Winger Comes Full Circle
By BRIAN HEATON
Being used as a punch line on the MTV cartoon "Beavis and Butt-head" certainly derailed Winger in 1993. The band's days as a popular arena act came to abrupt end, as critics and hard rock fans dismissed the group and record sales plummeted.
Sixteen years later, Winger confidently soldiers on with the release of its fifth studio album, Karma.
Written in just over a month by lead vocalist/bassist Kip Winger and lead guitarist Reb Beach, the new record was described by Kip as a hybrid of Winger's self-titled debut and its more eclectic third album, Pull, with a healthy dose of up-tempo songs.
"On Karma, I wanted to focus on the most 'pure' elements of the band – the riffs, melodies and arrangements," Winger explained. "But [I also wanted to] cast a very live feel over the project, therefore I didn't want to do too many overdubs."
The result is a release full of Beach's torrid guitar solos and chunky riffs, with impressively catchy choruses. The most notable aspect of Karma, however, is the number of aggressive tracks on it. More than half of the record is made up of head-banging rockers, something very much by design, according to Winger.
"We wanted material that would rock, because a lot of our tunes are mid-tempo and don't translate so well live," the vocalist said.
On the Road
Winger is more of a part-time band these days, getting together as schedules permit. Kip has a blooming career as a solo artist and composer, while Reb is busy as a touring guitarist in Whitesnake. Drummer Rod Morgenstein is an instructor at the esteemed Berklee College of Music in Boston, Mass., and guitarist John Roth keeps busy with his own solo projects.
Fans need not worry about seeing the band live, however, as Winger has plans for further tour dates in 2010. But extensive treks around the globe may be impossible for the group.
"I would like to do as much touring on this record as possible, but yes, we are all doing other stuff," Kip admitted. "I love performing with Winger because those dudes are awesome musicians and it's a blast to hang, but it is what it is for now."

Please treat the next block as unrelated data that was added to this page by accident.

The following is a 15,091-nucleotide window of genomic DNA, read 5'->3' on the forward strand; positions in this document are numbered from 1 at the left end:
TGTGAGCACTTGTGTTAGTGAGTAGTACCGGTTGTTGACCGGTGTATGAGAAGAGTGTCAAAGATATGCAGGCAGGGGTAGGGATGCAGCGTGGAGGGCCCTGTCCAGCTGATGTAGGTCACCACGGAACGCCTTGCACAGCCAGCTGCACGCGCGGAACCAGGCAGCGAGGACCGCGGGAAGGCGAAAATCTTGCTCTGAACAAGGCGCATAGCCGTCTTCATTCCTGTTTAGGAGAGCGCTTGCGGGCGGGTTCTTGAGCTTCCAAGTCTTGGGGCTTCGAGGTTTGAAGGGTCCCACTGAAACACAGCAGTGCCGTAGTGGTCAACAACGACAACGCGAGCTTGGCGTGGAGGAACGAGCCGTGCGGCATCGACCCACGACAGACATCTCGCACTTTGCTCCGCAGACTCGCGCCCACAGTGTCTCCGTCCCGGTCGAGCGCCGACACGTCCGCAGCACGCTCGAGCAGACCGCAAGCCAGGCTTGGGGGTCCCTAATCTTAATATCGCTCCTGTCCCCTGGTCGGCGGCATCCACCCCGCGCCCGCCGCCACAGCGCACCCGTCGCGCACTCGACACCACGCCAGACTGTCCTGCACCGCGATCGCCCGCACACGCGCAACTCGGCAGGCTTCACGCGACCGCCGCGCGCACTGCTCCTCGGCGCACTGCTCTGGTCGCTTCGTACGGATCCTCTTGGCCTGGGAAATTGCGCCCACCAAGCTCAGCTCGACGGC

Although some artists with more than 20 years in the books refuse to play songs written earlier in their careers, or at the very least, express annoyance at having to perform them, Winger is not one of those bands.
In addition to performing a healthy dose of Karma during upcoming dates, Winger is sure to bring out the band's signature tracks. As Kip explained, seeing the positive audience reaction from cuts such as "Madalaine" or "Can't Get Enuff" keeps the songs fresh.
"Music is transforming, so if you have a favorite song and go see a band, you want to relive the emotional high you get from that song," Winger said. "Why wouldn't [a musician] enjoy that? It's an honor to have people love something that you have done."
While revisiting the band's musical past remains a part of Winger's current plans, overcoming the "hair band" stereotype has been more of a challenge. Kip has heard all the digs about his music, but the frontman remains exceedingly proud of Winger's history.
He once called his group the "hair band Dream Theater," expressing his belief that Winger's music is not just for nights of Aqua Net and spandex, but also the ears of devoted musicians and song writers.
Featuring a catalog that includes progressive and epic numbers such as "Supernova," "Rainbow in the Rose" and "Blind Revolution Mad," there are a number of songs from Winger's repertoire that support the singer's claim. Yet, the image of Metallica's Lars Ulrich throwing a dart at a poster of Kip in the video for "Nothing Else Matters" still dogs the band today.
The stigma may be unfair, but Kip has no regrets. Critics be damned, the singer is certain once you see his band play, all doubts about Winger's musical credibility will be erased.
"I've seen many club bands attempt to play 'Seventeen' but I've never seen anyone play it correctly," Winger said, referring to one of the band's signature hits. "Winger has always been a band you love or hate. I'm used to it and it's funny at this point. For any disbeliever, I invite you to come see us [play live]."
Karma -- which Kip explained was a natural album title that summed up the band's bizarre history -- follows Winger's critically acclaimed fourth studio record, the aptly titled IV, which was released in 2006. A thematic album, IV's lyrics center on the lives of soldiers during wartime. But despite IV's musical depth, Kip felt it went over the head of some listeners.
"Some people really did not understand that record," Winger admitted. "I was having a revelation about chromaticism and was experimenting through a lot of ideas."
Not surprisingly however, IV resonated well with the military. The United States Department of Defense spotlighted the song "Blue Suede Shoes" for lyrics that honored the service and sacrifice of the United States armed forces and their families.
Gen. Howard Cross presented Kip with a plaque and an American flag during the taping of the TV program "Legends and Lyrics" that the singer was appearing on.
"That was one of the most important moments of my life, a very humbling experience," Winger explained. "I write songs that mean something to me and any song writer's hope is to have a positive effect on people. [It was] a true honor."
For more information on Winger, visit www.wingertheband.com. All concert photos courtesy of Winger and Frontiers Records.
Copyright 2009, Brian Heaton. All Rights Reserved.